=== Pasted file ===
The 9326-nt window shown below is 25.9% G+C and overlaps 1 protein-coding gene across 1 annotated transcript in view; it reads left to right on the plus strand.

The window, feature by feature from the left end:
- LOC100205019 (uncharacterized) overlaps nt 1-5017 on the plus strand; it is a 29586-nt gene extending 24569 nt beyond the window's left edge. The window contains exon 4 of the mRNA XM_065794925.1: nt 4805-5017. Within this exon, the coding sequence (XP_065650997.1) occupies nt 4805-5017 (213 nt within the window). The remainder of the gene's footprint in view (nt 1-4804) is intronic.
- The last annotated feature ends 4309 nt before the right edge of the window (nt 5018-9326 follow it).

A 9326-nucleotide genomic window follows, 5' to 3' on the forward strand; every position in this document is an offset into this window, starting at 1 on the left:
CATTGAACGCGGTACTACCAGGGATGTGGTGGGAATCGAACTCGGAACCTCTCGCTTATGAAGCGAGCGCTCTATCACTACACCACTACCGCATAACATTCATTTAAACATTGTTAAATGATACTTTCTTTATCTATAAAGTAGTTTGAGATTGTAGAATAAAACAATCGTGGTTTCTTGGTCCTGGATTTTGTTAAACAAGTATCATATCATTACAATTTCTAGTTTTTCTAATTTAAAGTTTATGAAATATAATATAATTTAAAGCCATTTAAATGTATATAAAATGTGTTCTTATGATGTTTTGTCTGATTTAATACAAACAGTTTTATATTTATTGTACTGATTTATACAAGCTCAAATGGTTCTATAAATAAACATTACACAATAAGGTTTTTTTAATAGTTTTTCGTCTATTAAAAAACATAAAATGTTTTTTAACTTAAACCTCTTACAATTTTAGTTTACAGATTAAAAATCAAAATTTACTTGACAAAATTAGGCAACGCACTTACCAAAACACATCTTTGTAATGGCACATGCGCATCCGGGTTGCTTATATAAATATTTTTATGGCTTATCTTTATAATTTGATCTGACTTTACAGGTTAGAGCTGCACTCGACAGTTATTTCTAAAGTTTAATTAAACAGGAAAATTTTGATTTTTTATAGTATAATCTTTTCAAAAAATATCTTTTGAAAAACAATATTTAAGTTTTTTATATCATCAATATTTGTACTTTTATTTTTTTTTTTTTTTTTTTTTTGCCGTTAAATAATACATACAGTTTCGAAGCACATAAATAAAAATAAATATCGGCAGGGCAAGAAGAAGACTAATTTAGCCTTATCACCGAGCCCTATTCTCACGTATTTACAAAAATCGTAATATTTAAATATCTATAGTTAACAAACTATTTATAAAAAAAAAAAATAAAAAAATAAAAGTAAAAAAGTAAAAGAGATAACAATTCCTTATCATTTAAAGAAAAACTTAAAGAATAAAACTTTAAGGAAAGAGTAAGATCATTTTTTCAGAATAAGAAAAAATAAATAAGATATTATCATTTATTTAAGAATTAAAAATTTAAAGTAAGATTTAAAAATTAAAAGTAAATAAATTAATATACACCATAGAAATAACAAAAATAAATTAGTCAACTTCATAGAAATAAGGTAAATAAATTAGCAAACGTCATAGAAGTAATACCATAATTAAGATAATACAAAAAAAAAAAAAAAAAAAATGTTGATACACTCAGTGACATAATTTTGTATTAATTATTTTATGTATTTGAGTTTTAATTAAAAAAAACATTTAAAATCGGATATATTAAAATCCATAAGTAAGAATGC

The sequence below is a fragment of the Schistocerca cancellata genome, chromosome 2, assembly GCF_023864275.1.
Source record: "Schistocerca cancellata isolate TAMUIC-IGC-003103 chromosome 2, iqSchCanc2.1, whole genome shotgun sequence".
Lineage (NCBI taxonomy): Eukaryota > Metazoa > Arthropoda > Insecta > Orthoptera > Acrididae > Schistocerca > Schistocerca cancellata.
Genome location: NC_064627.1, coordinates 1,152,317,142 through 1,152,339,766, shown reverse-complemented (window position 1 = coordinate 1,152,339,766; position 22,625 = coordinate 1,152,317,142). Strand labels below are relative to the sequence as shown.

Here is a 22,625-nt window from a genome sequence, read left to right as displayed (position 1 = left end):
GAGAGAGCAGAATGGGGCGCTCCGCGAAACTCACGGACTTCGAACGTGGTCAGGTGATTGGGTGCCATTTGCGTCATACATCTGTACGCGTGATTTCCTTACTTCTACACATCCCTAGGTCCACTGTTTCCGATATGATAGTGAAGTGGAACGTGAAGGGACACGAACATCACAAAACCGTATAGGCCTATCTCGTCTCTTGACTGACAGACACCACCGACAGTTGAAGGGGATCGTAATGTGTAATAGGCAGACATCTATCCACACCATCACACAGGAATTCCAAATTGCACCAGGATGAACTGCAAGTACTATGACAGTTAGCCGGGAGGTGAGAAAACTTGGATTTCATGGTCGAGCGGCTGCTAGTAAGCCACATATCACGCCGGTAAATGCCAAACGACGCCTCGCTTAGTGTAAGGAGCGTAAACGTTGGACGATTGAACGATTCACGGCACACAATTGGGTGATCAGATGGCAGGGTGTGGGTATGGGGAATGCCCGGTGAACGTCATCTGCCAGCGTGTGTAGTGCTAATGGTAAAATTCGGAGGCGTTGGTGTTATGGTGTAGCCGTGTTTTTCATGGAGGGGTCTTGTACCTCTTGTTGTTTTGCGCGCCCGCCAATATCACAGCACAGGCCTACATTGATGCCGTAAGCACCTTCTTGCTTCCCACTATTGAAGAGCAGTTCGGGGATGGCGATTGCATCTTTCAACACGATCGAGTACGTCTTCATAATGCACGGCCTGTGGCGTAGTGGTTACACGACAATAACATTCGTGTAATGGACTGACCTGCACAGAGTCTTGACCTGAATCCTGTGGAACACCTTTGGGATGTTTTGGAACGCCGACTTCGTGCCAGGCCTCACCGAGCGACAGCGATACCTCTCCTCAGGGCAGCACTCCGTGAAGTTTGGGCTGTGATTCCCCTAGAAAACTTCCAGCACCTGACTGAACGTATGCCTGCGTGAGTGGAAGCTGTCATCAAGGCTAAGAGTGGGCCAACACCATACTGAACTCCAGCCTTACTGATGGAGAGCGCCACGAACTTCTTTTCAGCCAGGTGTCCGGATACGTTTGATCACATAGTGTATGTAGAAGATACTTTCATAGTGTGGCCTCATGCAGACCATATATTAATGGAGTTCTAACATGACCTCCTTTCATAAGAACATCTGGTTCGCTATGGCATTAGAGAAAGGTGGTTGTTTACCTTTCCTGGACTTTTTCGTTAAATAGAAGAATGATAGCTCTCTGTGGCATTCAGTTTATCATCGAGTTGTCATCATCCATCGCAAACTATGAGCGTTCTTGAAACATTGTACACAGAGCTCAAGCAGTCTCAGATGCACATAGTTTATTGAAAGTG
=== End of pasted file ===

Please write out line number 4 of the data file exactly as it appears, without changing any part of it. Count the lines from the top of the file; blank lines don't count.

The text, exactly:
- The last annotated feature ends 4309 nt before the right edge of the window (nt 5018-9326 follow it).